DENVER – Exports of U.S. lamb and mutton muscle cuts set a new single-year record in 2008 on the heels of a decline in 2007, according to the U.S. Meat Export Federation. For calendar year 2008 the volume of lamb and mutton muscle cut exports increased 28% over the previous year, exceeding 5,000 metric tons (11.2 million lbs.). But the strongest growth was in value, which nearly doubled over 2007 by reaching $21.5 million – an all-time record for a single year.

Total exports, when including lamb variety meats, showed slower growth but still increased by 44% in worldwide value to more than $25.3 million – the second-highest total on record.

Lamb exports to the Caribbean were the largest factor, increasing 121% in volume and 240% in value over 2007. Bermuda accounted for about half the value of global U.S. lamb exports, totaling $10.65 million for the year. Other significant Caribbean destinations for U.S. lamb include the Bahamas, Jamaica, the Cayman Islands and the Dominican Republic.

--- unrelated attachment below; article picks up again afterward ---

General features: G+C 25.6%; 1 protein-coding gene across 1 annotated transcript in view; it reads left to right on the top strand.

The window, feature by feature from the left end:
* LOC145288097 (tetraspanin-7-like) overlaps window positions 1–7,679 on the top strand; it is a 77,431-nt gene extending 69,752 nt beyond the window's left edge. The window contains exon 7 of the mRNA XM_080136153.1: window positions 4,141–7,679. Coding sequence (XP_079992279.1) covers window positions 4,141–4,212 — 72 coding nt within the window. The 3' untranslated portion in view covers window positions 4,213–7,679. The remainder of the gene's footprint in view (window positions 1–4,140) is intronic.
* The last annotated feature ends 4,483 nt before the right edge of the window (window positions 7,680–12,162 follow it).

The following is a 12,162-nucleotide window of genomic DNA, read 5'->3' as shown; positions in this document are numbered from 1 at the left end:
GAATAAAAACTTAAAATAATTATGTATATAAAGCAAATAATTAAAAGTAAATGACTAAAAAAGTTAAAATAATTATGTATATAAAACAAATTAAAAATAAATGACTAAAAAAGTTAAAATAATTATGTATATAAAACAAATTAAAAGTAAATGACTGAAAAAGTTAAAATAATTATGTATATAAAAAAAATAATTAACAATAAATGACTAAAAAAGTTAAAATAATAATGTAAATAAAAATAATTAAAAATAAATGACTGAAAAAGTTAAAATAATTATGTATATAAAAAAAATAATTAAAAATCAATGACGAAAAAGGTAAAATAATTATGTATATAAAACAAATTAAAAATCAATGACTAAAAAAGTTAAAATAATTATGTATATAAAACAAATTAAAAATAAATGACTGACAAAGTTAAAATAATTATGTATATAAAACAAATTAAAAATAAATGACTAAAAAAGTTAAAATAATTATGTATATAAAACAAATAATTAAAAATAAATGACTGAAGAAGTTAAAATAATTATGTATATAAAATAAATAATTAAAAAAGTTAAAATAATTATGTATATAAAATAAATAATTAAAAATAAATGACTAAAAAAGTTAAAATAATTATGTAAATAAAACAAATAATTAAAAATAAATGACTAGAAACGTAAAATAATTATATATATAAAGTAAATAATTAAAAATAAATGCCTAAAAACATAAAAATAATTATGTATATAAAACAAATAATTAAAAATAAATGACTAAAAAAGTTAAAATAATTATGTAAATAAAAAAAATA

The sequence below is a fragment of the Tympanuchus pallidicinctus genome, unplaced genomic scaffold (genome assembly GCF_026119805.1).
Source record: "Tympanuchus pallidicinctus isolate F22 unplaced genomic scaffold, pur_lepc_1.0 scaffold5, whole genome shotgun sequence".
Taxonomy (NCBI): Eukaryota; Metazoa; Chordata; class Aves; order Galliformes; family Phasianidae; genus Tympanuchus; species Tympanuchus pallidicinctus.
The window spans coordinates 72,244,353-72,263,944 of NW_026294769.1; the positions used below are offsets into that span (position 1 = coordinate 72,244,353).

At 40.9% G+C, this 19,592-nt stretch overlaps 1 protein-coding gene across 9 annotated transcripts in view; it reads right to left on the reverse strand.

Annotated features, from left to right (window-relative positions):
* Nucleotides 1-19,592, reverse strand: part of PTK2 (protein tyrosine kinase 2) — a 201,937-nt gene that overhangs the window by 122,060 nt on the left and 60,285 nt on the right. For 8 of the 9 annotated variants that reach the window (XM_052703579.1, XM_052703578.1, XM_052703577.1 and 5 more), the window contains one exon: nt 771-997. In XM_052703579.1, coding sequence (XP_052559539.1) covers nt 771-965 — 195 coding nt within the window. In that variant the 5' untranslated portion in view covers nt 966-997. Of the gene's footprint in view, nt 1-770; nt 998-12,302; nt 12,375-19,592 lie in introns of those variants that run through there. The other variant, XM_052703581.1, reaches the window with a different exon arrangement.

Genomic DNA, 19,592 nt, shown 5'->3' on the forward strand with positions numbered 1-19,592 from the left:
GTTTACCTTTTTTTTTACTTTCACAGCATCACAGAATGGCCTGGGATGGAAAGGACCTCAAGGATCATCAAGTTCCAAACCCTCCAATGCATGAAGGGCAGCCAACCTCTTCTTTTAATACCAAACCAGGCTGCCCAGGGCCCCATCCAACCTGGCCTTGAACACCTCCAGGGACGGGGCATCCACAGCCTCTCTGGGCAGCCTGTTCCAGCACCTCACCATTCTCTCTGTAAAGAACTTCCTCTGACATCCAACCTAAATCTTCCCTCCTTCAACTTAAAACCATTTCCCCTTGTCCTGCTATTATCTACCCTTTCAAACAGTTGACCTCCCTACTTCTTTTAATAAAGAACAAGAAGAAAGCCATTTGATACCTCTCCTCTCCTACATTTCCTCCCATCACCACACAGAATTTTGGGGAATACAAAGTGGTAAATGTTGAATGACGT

"Our marketing efforts in the Caribbean are really paying dividends, and we’ve seen some excellent growth over the past year," said Elizabeth Wunderlich, U.S.M.E.F. representative in the Caribbean. "Exporters are becoming more aggressive when it comes to the export market for lamb, and the Caribbean has certainly been one of the shining stars. You have a native population there that really enjoys cooking and eating lamb, as well as a hotel and restaurant industry that loves to feature high-quality cuts of U.S. lamb."

For U.S. lamb export global statistics, click


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